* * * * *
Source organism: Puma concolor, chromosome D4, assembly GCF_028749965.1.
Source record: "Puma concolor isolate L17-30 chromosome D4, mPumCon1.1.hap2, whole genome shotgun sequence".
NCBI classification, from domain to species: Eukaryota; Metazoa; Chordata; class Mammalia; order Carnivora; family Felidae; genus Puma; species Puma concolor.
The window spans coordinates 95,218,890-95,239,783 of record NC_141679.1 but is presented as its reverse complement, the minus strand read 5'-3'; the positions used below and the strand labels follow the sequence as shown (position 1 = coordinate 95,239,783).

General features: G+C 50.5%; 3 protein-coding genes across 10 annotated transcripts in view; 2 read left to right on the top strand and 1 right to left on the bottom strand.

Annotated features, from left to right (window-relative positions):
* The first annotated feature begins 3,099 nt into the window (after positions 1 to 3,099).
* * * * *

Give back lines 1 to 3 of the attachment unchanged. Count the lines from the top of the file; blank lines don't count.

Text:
Source organism: Puma concolor, chromosome D4, assembly GCF_028749965.1.
Source record: "Puma concolor isolate L17-30 chromosome D4, mPumCon1.1.hap2, whole genome shotgun sequence".
NCBI classification, from domain to species: Eukaryota; Metazoa; Chordata; class Mammalia; order Carnivora; family Felidae; genus Puma; species Puma concolor.